• Video Still Frame. Visually, the html e-mail must feature an interesting video still frame picture with an embedded “play” arrow. The video is not to play inside the e-mail, but should link seamlessly to a web-landing page, where the video may be viewed.
  •  Message Forwarding: As opposed to mass messages, viral messages are usually forwarded on from friend to friend or colleague to colleague. Know your audience and try to find the “what’s in it for me” content value proposition. Use your own judgment: Would you want to forward this message on? Why would your audience care to forward this message on?
  •  Thought You Might Enjoy. Pre-populating the subject and content of a viral message you want forwarded with “thought you might enjoy;” “mail to: fill in friend’s name,” is another practical tip you may wish to incorporate.
  •  Use Two-Way Dialoguing/Comment Capability That Caters to Corporate Culture: As mentioned earlier with the South Park video, viral communications must have easy access to other social media platforms that enable conversation and two-way engagement. Is instant messaging the communication tool of choice at your company? Does video communication on the company portal or intranet hold sway, or how about wikis or blogs? Furnish quick and easy access to these channels to seed viral engagement.
  •  Seeding comments to start the buzz: Message or line of business champions may sometimes influence the viral quality of message by weighing in themselves on a posted video or set of pictures. If it would be inappropriate for you to weigh-in, then don’t. But it’s something to consider. Your honest enthusiasm and vibrancy about the message could be contagious and help get the ball rolling.
  • A Word About Metrics and Viral Communication
  • Metrics: Establish a single location web-landing page to post viral content. Concentrate as much if not all of the traffic to a single web-landing page to pull down analytics. Similar to the way URL shorteners such as bit.ly work, you should ensure that all traffic goes to the same measurement place. Concentrate all viral attention on a single web page.
  • Metrics: Use html e-mail marketing metrics to track click-throughs. You original e-mail list may have only 206 recipients. By using e-mail marketing contact management systems like iContact you can view click-throughs (tracking the recipient’s e-mail id) to know who passed the message on. Identifying who passed it on provides a view to who is engaged—and more important, helps identify the influencers in your organization.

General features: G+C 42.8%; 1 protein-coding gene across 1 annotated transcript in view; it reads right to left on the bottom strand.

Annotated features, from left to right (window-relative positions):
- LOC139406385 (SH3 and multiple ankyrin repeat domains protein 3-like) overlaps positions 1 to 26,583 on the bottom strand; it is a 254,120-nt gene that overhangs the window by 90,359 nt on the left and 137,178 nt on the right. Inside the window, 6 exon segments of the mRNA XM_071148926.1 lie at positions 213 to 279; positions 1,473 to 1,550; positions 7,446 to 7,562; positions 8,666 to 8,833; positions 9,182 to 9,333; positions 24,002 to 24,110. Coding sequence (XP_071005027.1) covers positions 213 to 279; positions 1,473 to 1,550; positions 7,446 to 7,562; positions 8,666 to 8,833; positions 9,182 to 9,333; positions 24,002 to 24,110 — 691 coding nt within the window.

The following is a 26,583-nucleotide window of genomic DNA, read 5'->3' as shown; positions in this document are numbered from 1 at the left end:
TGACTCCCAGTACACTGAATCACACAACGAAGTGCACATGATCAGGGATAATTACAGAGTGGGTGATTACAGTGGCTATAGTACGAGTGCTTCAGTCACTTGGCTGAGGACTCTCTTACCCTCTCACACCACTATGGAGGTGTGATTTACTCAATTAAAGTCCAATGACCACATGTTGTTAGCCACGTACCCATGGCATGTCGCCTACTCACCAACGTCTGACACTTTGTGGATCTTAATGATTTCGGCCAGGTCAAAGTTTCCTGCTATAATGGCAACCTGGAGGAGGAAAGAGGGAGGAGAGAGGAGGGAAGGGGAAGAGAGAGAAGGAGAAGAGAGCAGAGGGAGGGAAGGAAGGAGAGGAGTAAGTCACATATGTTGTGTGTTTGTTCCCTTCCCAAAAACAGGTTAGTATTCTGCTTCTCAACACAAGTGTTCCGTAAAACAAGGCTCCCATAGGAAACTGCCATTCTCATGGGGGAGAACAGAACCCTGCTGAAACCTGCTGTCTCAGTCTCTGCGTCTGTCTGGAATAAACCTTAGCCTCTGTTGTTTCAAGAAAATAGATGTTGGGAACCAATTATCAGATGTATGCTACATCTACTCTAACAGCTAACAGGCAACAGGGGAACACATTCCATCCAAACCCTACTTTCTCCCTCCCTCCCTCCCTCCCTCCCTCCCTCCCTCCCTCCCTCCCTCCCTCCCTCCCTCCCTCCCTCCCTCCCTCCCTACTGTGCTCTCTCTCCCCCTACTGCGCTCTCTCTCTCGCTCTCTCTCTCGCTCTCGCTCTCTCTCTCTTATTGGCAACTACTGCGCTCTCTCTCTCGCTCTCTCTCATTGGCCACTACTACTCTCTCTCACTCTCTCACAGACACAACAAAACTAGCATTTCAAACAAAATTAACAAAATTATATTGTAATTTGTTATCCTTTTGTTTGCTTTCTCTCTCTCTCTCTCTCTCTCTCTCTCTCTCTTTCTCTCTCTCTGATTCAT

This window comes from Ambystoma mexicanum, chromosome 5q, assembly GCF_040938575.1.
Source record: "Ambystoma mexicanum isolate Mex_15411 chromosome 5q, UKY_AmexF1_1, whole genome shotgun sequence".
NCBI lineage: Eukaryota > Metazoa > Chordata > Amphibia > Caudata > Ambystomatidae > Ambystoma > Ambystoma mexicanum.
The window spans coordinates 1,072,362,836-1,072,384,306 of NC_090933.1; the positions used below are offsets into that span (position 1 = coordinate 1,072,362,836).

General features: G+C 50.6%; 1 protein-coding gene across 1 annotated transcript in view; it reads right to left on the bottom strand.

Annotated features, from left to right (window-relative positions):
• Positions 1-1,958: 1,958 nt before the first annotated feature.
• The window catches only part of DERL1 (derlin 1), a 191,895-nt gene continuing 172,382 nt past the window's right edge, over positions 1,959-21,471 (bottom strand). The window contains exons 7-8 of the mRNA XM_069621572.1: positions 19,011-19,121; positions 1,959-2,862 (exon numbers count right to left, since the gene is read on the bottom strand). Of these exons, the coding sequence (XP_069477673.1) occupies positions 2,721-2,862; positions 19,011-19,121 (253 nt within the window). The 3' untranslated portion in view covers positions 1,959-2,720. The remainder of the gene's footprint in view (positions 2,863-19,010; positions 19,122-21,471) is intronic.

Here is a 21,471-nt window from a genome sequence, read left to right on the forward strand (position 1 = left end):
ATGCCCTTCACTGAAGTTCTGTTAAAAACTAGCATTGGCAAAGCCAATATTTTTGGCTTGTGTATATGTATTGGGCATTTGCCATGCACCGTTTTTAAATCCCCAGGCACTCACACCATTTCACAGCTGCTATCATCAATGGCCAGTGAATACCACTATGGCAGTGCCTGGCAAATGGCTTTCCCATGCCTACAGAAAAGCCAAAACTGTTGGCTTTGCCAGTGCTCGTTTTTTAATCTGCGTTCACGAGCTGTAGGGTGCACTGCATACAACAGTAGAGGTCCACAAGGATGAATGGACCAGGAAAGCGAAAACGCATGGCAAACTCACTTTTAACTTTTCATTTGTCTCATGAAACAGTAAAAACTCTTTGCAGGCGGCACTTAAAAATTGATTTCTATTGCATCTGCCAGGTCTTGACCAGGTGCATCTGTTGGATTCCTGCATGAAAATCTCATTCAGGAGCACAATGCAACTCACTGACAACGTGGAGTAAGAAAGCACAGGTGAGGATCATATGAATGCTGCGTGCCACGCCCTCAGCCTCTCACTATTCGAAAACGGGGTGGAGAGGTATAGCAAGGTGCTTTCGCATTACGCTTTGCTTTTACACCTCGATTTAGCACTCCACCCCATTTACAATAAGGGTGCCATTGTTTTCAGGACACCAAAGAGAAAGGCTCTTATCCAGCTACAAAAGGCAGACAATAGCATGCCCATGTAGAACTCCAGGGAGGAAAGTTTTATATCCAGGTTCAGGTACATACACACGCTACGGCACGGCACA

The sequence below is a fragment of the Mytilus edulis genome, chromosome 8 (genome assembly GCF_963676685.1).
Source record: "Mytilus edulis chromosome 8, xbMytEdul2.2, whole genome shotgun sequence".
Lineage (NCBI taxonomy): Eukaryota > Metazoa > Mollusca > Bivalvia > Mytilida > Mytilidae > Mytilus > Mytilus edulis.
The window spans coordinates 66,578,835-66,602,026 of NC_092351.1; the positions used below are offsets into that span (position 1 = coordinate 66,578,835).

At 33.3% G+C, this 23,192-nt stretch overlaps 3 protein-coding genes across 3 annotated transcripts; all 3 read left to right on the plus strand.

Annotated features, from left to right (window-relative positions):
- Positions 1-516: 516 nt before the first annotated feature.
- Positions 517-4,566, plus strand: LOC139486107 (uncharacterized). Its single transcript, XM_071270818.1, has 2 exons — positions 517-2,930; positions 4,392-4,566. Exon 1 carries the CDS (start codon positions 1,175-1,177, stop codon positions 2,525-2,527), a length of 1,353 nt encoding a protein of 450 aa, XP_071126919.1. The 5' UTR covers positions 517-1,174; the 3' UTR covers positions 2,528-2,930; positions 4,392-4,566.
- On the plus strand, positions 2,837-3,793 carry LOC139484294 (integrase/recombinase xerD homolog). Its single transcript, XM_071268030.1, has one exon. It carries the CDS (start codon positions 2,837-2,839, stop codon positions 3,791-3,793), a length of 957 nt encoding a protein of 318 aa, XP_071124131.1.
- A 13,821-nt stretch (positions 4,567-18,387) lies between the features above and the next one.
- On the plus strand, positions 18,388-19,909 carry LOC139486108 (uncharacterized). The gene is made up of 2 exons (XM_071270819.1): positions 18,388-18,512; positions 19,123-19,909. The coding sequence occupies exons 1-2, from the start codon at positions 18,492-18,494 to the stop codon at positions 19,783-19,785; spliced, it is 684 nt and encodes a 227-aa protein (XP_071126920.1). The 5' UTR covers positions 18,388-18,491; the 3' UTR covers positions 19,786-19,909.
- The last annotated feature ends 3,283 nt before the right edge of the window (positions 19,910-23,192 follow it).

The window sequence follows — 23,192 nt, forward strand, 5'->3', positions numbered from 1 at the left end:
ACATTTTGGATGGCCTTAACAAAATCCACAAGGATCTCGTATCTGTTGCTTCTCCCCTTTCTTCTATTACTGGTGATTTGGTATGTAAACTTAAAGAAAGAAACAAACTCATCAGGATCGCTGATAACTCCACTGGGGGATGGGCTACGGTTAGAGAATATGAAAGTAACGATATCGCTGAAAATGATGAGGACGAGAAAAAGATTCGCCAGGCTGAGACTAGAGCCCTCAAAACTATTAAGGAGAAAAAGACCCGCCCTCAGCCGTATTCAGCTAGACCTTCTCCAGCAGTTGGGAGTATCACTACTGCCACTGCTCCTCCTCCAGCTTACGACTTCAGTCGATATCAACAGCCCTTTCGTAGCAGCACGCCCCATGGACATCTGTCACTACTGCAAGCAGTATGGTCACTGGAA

• Metrics: Create unique URL crafted for each internal communication channel to track effectiveness of distribution. When using various communication channels like IM, micro-blogs (Twitter/Yammer), and intranet portals, you can gauge the effectiveness of your viral campaign by customizing the links used for every communication channel. It may be the same message, but did they access it via e-mail, through an embedded IM or through a Twitter link? You’ll know how many people viewed the message and by which channel, so you’ll know which ones work best.
  • Metrics: Facilitate forwarding in a subtle way that enhances measurement and metrics. This concept is embodied by the Share on Facebook button/link at the end of most blogs. Again, this action will vary by corporate culture—it may be Share on IM (embed link inside IM post), or Share on Yammer (embed the link inside the mirco-blog post). Optimize e-mail and web landing pages for easy sharing. Build buttons that makes it easy to share via email and IM. You Tube, for example, makes this easy and they capture the additional metric of how many people shared the viral communication on Facebook. You can do the same.
  • Promote iPhone app
  • Promote 4Rs training, podcast and SFW newsletter
  • Promote Linda’s twitter
  • Dulye & Co.: Going Viral Behind the Firewall

    1. 1. Going viral<br />behind the firewall<br />
    2. 2. Going Viral Behind the Firewall<br />May 2010<br />
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    25. 25. intranet.company.com/video.aspx?IM<br />intranet.company.com/video.aspx?Email<br />intranet.company.com/video.aspx?HomePage<br />Etc…<br />
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    27. 27. Provide Real-Time Response <br />Dulye.com or iTunes to download<br />
    28. 28. Provide On-the-Job Coaching and Tools<br />Spectator-Free Workplace™<br />Coaching resources: 4R training, podcasts, e-mail newsletter.<br />Go to Dulye.com/blogto subscribe<br />
    29. 29. Keep the Dialogue Going<br />Spectator-Free Workplace™ Tweets<br />Visit twitter.com/dulye to follow Linda Dulye on twitter.<br />Twitter.com/dulyeto follow us<br />
    30. 30. Visit Dulye.com<br />Let our team guide you to a disciplined, measured, and Spectator-Free Workplace behind your firewall! <br />
    31. 31. The entire contents of the presentation are proprietary to Dulye & Co. This material may be not be copied or reproduced for any purpose. <br />Any reproduction or disclosure requires the prior consent of Dulye & Co.For more information, please contact Roger Gibboni, Business Manager, <br />at 845-987-7744 or rgibboni@dulye.com.<br />Thank You! <br />